The majority (60%) of compliance and payments industry executives believe the new SWIFT cover payments rule, MT202 COV, raised the standard of sanctions compliance, but many also credit it with increased workloads and costs as well as mounting concerns over duplicate alerts and data quality, according to surveys conducted by Dow Jones.
Roughly half (49%) of survey respondents experienced an increase in workload following the introduction of MT202 COV while 36% said their costs of compliance increased. The rising costs come as 51% of respondents expect their budgets to be stagnant over the next year.
“Greater transparency in payment origination led to a significant increase in the number of payments subject to sanctions regimes,” said Rupert de Ruig, managing director of risk and compliance at Dow Jones. “Without a corresponding budget increase, compliance departments must employ more efficient processes and technologies to minimise the impact without increasing risk.”
When respondents were asked to rank their level of concern regarding key issues when screening wire transfer messages, their concern rose across the board after MT202 COV took effect. Data quality saw the biggest jump as 41% were ‘very’ or ‘extremely’ concerned about this issue before MT202 COV, but 62% said the same after the rule took effect.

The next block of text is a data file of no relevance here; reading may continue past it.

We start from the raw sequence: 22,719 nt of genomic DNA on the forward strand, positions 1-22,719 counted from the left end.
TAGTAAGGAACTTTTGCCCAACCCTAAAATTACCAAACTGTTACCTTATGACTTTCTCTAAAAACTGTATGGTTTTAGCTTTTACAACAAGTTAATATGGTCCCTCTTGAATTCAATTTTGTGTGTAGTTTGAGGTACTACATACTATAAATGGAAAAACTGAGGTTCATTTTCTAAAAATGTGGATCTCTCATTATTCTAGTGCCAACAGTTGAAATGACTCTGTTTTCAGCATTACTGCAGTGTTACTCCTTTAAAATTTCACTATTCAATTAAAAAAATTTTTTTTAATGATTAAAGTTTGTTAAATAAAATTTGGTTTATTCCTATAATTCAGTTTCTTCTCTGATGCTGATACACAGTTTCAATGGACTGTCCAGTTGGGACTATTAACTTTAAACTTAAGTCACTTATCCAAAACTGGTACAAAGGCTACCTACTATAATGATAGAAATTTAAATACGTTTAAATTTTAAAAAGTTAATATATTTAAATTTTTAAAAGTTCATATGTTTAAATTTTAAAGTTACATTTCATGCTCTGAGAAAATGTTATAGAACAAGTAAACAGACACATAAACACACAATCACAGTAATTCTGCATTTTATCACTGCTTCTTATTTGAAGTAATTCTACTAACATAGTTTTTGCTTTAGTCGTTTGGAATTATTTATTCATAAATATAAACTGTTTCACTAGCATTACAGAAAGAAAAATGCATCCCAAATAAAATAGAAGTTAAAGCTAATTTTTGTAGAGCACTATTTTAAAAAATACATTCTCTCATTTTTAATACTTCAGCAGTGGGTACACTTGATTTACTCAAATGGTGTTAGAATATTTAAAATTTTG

Concern about a high number of duplicate alerts also jumped significantly as 47% of respondents identified this as an issue after MT202 COV took effect, compared to 30% before the rule was implemented.
“Issues with screening effectiveness will take centre stage if companies are not using sanctions lists that are completely accurate and formatted to produce a single alert,” said de Ruig. “With record fines for sanctions breaches hitting the headlines and a significant number institutions carrying out expensive remediation behind the scenes, executives should consider limiting exposure by carrying out a proactive evaluation of the effectiveness of their current tools.”
Dow Jones conducted two surveys to measure the impact of MT202 COV, which took effect in November 2009. The first survey, conducted from 31 August 2009 to 9 September 2009, received 52 responses and the second survey, conducted from 23 March 2010 to 6 April 2010, received 53 responses.
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